J Bally Rhum Vieux Agricole Martinique 7 ans Pyramide Cl 70
Thanks to the founder’s intuition, for more than seventy years, in Carbet, an area of choice for sugar cane cultivation, Bally has been producing its splendid vintage rums. Great rums like great wines; in fact, sugarcane has different characteristics for each crop that require distinctive distillation and aging.
Habitation Lajus has been in existence since 1670, and was bought in 1917 by Jacques Bally, who renovated it and built on the remains of the small sucrerie the distillery, installing a steam engine and a créole column designed by himself. Since 1924 he has systematically put part of his production into aging. In 1930 Jacques
designed and made the ‘Pyramide’ bottle and the ‘carré’ bottle, and both are unchanged to this day. In the 1950s and 1960s, Bally’s millesimates have a reputation as the best agricultural rums in the world. In 1976 Bally was produced by Saint James, again in the original créole column.
In 1987, after Yves Hayot bought the brand, the column was moved to Le Simon. The brand comes back into the possession of Saint James in 1997, but the now exhausted column is not transferred. Saint James continues to produce Bally with a distinct process, both in terms of distillation and aging.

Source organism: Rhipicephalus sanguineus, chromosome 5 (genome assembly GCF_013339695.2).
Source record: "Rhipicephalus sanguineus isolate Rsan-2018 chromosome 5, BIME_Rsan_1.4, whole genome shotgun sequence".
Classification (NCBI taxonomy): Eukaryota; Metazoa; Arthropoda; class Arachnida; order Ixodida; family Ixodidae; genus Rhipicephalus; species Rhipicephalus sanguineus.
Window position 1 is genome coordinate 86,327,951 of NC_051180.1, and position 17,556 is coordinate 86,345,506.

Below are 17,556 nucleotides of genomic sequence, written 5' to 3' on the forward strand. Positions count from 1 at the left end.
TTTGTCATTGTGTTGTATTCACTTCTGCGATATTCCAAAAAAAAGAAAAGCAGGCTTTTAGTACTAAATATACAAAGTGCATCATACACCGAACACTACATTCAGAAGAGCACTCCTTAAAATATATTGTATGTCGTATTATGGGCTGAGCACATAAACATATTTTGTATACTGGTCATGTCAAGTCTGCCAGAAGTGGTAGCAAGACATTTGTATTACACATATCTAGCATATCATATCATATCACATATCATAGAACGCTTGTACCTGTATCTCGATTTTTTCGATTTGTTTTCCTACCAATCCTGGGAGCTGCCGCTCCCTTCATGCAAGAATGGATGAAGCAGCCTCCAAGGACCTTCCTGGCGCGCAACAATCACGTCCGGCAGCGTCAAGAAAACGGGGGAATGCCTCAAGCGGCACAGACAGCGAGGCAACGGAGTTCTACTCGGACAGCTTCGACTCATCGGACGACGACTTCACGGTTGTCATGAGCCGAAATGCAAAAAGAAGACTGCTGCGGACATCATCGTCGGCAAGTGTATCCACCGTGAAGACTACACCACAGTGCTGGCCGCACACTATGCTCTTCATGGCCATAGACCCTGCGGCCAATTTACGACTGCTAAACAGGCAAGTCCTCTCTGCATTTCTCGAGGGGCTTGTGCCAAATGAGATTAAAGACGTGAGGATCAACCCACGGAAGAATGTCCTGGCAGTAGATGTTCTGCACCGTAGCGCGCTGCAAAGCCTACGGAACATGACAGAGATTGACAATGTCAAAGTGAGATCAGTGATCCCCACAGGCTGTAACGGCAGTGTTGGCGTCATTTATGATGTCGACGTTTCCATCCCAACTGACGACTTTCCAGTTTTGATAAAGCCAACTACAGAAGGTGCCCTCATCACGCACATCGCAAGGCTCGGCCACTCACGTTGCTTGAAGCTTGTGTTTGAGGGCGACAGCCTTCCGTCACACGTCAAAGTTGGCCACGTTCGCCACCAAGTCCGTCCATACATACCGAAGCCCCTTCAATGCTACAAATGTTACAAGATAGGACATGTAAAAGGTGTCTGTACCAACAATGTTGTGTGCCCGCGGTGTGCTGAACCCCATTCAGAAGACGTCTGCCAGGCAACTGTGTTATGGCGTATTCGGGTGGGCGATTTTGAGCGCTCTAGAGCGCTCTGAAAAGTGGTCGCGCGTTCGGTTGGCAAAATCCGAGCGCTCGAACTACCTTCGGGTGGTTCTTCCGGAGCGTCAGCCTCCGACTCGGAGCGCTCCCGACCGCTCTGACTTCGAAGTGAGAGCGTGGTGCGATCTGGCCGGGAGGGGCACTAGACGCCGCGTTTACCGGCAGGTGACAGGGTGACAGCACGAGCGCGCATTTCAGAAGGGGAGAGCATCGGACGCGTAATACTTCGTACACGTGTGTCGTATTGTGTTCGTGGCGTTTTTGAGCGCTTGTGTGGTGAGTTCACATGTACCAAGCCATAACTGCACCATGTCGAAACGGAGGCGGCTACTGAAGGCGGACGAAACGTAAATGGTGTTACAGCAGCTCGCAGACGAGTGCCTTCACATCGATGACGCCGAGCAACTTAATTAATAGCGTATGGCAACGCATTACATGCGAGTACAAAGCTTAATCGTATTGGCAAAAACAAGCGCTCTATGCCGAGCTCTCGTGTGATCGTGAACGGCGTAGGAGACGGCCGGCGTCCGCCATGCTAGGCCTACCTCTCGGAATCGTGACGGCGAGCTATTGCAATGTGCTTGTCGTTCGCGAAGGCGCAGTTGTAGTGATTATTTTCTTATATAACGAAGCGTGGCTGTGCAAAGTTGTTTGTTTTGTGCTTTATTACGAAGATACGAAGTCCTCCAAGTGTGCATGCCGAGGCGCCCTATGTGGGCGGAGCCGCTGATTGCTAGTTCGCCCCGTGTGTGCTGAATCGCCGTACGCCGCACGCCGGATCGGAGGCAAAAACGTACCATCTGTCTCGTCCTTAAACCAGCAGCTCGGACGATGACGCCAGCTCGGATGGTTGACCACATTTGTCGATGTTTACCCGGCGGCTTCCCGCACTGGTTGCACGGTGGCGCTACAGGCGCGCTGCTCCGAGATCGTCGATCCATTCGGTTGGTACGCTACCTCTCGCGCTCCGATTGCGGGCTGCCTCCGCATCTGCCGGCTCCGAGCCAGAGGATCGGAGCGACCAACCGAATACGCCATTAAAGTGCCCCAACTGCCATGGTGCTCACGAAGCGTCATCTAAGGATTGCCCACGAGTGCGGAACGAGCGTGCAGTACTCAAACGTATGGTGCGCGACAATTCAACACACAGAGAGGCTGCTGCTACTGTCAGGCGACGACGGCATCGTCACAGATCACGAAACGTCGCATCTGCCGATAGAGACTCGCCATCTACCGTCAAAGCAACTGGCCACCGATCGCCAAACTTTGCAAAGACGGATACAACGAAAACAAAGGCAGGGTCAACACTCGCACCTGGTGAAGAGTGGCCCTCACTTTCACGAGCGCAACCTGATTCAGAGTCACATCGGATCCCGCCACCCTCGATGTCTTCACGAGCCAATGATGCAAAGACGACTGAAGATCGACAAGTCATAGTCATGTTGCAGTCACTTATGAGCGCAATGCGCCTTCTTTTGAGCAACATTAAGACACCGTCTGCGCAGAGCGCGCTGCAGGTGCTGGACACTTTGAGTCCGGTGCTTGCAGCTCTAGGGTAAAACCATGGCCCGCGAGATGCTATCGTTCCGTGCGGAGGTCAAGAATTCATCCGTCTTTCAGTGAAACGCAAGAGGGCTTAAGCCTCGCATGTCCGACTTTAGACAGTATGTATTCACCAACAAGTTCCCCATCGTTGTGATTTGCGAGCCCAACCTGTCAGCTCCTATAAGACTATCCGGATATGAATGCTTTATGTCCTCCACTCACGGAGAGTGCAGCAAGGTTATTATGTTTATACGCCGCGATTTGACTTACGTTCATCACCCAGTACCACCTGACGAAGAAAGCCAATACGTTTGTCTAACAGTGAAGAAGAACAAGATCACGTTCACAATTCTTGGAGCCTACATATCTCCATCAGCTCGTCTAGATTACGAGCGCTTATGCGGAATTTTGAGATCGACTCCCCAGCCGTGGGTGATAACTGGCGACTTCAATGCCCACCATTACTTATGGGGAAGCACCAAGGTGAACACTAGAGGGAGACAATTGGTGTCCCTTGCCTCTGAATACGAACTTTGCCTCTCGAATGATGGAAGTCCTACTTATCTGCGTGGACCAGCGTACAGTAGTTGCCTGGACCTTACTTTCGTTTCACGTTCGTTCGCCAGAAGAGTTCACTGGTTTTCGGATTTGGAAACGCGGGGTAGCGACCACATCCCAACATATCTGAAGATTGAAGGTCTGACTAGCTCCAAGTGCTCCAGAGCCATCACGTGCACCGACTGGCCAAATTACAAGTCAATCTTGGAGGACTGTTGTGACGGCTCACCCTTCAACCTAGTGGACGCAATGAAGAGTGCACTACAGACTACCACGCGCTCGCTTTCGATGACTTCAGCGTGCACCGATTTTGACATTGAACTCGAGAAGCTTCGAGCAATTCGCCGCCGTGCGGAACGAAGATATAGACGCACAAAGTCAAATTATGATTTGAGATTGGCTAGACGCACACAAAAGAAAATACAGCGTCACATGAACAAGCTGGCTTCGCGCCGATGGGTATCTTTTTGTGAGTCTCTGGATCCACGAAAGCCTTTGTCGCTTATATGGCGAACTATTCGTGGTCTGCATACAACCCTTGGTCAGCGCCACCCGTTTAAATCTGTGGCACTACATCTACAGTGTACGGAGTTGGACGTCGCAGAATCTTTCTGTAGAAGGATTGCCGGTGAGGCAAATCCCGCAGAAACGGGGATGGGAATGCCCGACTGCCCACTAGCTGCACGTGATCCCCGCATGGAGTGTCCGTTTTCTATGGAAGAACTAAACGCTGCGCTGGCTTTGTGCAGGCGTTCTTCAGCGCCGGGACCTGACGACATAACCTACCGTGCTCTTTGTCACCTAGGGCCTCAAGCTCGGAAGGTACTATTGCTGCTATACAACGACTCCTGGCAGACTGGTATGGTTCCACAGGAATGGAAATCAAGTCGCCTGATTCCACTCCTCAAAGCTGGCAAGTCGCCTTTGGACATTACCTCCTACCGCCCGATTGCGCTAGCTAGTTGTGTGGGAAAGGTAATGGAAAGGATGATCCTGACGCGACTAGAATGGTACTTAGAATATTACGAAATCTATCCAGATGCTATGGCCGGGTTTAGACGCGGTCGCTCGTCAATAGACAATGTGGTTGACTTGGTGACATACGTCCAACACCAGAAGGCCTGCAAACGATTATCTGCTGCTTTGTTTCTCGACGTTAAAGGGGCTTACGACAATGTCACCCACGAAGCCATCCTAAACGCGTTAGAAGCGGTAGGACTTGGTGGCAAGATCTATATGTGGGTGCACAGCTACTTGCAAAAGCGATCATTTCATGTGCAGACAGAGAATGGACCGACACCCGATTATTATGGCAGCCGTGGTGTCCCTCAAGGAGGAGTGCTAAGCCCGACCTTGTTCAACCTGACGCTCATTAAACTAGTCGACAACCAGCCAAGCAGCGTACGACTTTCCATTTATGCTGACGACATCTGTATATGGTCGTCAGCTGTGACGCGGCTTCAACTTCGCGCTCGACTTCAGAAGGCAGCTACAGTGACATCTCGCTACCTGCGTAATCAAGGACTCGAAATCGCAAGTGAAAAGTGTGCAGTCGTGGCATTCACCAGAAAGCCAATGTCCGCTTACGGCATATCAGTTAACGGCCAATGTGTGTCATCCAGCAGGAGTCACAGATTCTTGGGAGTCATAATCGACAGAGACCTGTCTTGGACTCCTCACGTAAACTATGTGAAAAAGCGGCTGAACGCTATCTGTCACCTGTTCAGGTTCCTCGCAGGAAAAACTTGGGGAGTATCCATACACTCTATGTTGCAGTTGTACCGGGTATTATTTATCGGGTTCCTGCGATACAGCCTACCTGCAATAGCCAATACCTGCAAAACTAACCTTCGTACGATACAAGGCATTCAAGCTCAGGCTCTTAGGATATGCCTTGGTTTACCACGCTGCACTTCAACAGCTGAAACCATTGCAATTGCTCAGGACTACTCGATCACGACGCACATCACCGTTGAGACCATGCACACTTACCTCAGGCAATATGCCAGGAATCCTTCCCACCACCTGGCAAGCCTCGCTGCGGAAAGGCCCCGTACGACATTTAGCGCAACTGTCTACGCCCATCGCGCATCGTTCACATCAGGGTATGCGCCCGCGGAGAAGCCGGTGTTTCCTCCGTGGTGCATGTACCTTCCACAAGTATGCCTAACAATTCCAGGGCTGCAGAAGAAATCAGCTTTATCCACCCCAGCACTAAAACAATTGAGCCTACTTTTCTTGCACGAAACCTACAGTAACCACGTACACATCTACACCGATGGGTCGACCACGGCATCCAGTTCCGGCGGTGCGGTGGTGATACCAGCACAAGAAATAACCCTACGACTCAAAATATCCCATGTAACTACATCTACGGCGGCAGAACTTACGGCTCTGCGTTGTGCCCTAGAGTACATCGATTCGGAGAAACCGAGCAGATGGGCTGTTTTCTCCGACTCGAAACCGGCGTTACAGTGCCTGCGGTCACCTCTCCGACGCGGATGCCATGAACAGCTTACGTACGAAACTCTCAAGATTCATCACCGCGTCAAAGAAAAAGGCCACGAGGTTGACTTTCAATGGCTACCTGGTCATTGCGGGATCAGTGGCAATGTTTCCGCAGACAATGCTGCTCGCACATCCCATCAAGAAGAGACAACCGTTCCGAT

The oldest Bally is the 1924, now a very rare bottle, more so the 1929, the second oldest still available. In the 1960s normally Bally’s bottlings are no more than 6 years old, an age considered the best in Caribbean climates for perfect aromatic balance. Vintages up to the first half of the 1980s have a very high value in collectibles today, while those after the mid-1990s go down because the distillation column is no longer the original one.
The range currently on the market includes Rhum Blanc at 40° and 50°, ideal for the preparation of T’Punch, the cocktail that encompasses all the fragrances of the West Indies; Paille, i.e., aged 18 months in large barrels; and late 90s and early millennials, as well as the usual 7- and 12-year pyramids